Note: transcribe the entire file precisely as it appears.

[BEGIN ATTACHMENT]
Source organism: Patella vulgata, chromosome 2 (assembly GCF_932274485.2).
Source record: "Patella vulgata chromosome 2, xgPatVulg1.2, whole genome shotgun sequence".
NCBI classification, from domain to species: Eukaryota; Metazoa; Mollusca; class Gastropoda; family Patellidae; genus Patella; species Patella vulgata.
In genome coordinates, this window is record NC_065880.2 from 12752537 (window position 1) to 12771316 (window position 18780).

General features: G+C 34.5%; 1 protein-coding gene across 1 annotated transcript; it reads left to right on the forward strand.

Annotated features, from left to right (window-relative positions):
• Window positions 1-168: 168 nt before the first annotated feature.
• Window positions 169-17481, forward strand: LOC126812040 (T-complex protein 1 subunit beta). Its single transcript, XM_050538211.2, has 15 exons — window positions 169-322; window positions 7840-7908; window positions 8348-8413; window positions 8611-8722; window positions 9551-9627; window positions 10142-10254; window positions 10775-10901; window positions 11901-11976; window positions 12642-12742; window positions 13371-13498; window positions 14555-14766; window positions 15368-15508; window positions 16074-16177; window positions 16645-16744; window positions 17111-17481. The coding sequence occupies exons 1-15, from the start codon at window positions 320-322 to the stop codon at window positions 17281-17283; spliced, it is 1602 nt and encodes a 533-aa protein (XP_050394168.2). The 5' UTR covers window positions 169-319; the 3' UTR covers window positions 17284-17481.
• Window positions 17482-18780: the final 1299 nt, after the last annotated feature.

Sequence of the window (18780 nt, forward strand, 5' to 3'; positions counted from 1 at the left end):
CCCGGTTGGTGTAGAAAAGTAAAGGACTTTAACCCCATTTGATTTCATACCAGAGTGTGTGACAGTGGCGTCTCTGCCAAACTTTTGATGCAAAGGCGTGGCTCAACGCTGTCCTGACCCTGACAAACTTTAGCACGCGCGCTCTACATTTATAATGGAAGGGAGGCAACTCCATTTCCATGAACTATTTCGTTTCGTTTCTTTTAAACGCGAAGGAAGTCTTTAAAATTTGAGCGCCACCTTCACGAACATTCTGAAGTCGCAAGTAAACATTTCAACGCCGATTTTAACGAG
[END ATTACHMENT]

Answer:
Source organism: Patella vulgata, chromosome 2 (assembly GCF_932274485.2).
Source record: "Patella vulgata chromosome 2, xgPatVulg1.2, whole genome shotgun sequence".
NCBI classification, from domain to species: Eukaryota; Metazoa; Mollusca; class Gastropoda; family Patellidae; genus Patella; species Patella vulgata.
In genome coordinates, this window is record NC_065880.2 from 12752537 (window position 1) to 12771316 (window position 18780).

General features: G+C 34.5%; 1 protein-coding gene across 1 annotated transcript; it reads left to right on the forward strand.

Annotated features, from left to right (window-relative positions):
• Window positions 1-168: 168 nt before the first annotated feature.
• Window positions 169-17481, forward strand: LOC126812040 (T-complex protein 1 subunit beta). Its single transcript, XM_050538211.2, has 15 exons — window positions 169-322; window positions 7840-7908; window positions 8348-8413; window positions 8611-8722; window positions 9551-9627; window positions 10142-10254; window positions 10775-10901; window positions 11901-11976; window positions 12642-12742; window positions 13371-13498; window positions 14555-14766; window positions 15368-15508; window positions 16074-16177; window positions 16645-16744; window positions 17111-17481. The coding sequence occupies exons 1-15, from the start codon at window positions 320-322 to the stop codon at window positions 17281-17283; spliced, it is 1602 nt and encodes a 533-aa protein (XP_050394168.2). The 5' UTR covers window positions 169-319; the 3' UTR covers window positions 17284-17481.
• Window positions 17482-18780: the final 1299 nt, after the last annotated feature.

Sequence of the window (18780 nt, forward strand, 5' to 3'; positions counted from 1 at the left end):
CCCGGTTGGTGTAGAAAAGTAAAGGACTTTAACCCCATTTGATTTCATACCAGAGTGTGTGACAGTGGCGTCTCTGCCAAACTTTTGATGCAAAGGCGTGGCTCAACGCTGTCCTGACCCTGACAAACTTTAGCACGCGCGCTCTACATTTATAATGGAAGGGAGGCAACTCCATTTCCATGAACTATTTCGTTTCGTTTCTTTTAAACGCGAAGGAAGTCTTTAAAATTTGAGCGCCACCTTCACGAACATTCTGAAGTCGCAAGTAAACATTTCAACGCCGATTTTAACGAG